Robert Gędłek - Principal QA Engineer, about his return to Backbase, his 20 years of experience and changes in the IT industry
Developer in Tests - with over 20 years of experience in the IT industry, gained from working in large companies, as well as in smaller but equally exciting ones. My natural technical stack is the Java ecosystem, specializing in integration and API testing, but I also have experience with Gatling (performance tests) and Playwright/TypeScript (end-to-end tests). Currently, I am working at Backbase Poland, where I have a wide range of opportunities to be a tester, including API, end-to-end, mobile, performance, and accessibility testing.
This is one of our re-hired stories. Robert after he left Backbase, he decided to come back to us. Why did you decide to come back?
I believe the main reason is the people who are currently at Backbase, especially in the Polish office, but of course, not only there. In the Krakow office, there is a pleasant atmosphere, which makes it great to work there. When I left Backbase, and everyone knew I was leaving, I still received a one-year award, which, to be honest, I didn't expect to get. This gesture clearly shows that people are valued here.
“No man ever steps in the same river twice. For it's not the same river and he's not the same man.” If this applies to your situation, have you noticed any changes at Backbase over the time of your career?
For me, it was important that a strong team is being created in Poland, especially in Krakow, and that we start to establish our own brand here at Backbase. Previously, I found it challenging to work remotely with other people, but now I have the opportunity to work in the office directly with my team members. I value the ability to have direct contact with people, so I am very happy with the hybrid approach we have in my team.
You have a lot of experience working as a QA engineer. Do you have any thoughts on what the IT entry threshold looked like in the past and what it looks like now?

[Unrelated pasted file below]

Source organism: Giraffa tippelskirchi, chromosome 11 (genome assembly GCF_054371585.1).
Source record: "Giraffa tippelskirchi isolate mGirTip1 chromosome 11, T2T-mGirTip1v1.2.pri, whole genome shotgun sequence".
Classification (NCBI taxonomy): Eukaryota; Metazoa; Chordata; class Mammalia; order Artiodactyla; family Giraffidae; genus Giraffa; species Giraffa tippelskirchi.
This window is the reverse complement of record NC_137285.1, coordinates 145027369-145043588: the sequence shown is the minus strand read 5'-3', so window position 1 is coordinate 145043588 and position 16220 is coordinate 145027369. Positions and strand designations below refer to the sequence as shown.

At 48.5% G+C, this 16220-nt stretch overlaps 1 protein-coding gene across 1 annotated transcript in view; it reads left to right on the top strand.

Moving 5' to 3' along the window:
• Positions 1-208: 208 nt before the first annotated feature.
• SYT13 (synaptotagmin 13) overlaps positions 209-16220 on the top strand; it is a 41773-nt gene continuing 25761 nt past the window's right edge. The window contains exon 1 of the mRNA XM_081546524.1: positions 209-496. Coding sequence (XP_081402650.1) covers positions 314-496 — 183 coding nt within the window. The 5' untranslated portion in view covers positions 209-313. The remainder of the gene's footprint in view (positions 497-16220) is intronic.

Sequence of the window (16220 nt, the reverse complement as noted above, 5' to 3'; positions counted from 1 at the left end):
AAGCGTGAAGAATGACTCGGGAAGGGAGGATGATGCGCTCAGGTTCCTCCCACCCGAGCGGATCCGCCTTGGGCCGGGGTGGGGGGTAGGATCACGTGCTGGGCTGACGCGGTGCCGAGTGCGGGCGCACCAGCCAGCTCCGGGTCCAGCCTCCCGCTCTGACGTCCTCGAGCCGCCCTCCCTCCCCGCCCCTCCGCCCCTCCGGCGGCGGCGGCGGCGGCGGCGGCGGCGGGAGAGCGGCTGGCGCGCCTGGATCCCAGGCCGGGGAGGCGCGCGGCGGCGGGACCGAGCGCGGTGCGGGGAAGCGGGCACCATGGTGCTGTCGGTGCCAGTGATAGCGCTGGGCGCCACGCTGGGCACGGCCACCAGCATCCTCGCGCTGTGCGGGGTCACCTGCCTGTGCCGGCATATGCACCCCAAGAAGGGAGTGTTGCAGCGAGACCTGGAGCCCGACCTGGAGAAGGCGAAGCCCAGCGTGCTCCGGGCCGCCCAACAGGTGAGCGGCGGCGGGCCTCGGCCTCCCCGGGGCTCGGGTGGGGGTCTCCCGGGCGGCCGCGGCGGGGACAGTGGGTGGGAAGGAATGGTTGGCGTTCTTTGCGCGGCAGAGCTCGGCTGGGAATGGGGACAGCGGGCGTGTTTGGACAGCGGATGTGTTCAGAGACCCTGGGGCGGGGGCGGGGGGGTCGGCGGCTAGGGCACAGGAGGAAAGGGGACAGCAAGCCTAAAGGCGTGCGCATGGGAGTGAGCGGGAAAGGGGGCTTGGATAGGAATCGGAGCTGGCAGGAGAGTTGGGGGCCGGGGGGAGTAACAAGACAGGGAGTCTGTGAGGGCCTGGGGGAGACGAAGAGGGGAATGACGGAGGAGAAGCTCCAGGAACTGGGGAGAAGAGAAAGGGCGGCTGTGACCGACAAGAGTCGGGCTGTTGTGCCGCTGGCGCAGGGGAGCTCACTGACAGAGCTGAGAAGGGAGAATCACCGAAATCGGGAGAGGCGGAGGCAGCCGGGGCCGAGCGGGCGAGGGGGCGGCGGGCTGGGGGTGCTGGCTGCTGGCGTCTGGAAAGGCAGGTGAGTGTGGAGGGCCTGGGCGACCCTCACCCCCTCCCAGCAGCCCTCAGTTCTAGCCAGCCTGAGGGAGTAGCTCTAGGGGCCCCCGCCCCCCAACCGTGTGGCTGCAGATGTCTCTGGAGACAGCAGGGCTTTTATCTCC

In my opinion, it is currently easier to enter the IT industry because there is a greater variety of job offers, and colloquially speaking, there is a higher chance of getting involved with a reputable company. There is a wide range of internships available. Additionally, there is much greater access to learning materials, and if you are willing and eager, you can quickly grasp the basics of programming or testing.
Furthermore, it is important to note that we are all immersed in the world of IT nowadays, making certain things as natural and easy for young people to learn as possible.
We currently have an employee market. Many young people choose to work in IT. In retrospect, what would you advise someone at the very beginning of their career?
I would advise learning the basics of either programming or testing thoroughly, without focusing on the details of a particular technology or language. For instance, if someone is planning to become an automation tester, general principles like object-oriented programming will be highly relevant, whether in Java, Python, or other languages. If one has a solid foundation in testing (e.g., ISTQB certification), these skills will be applicable in most companies, even if those companies are not explicitly aware of it.
What trends do you notice in the market? What do you think is the future when it comes to the world of quality assurance?
The hot topic at the moment is AI and how it will affect us. Personally, I think there will be several tools that will become helpful assistants in the work of testers or programmers. Additionally, I believe it will be crucial to be able to adapt quickly to change and be open to retraining. Changes that previously took place over a decade may now occur within just two years, for example.
Moreover, there is a chance that AI will significantly improve the quality of code or test generation tools, which, until now, might not have been the best in terms of effectiveness.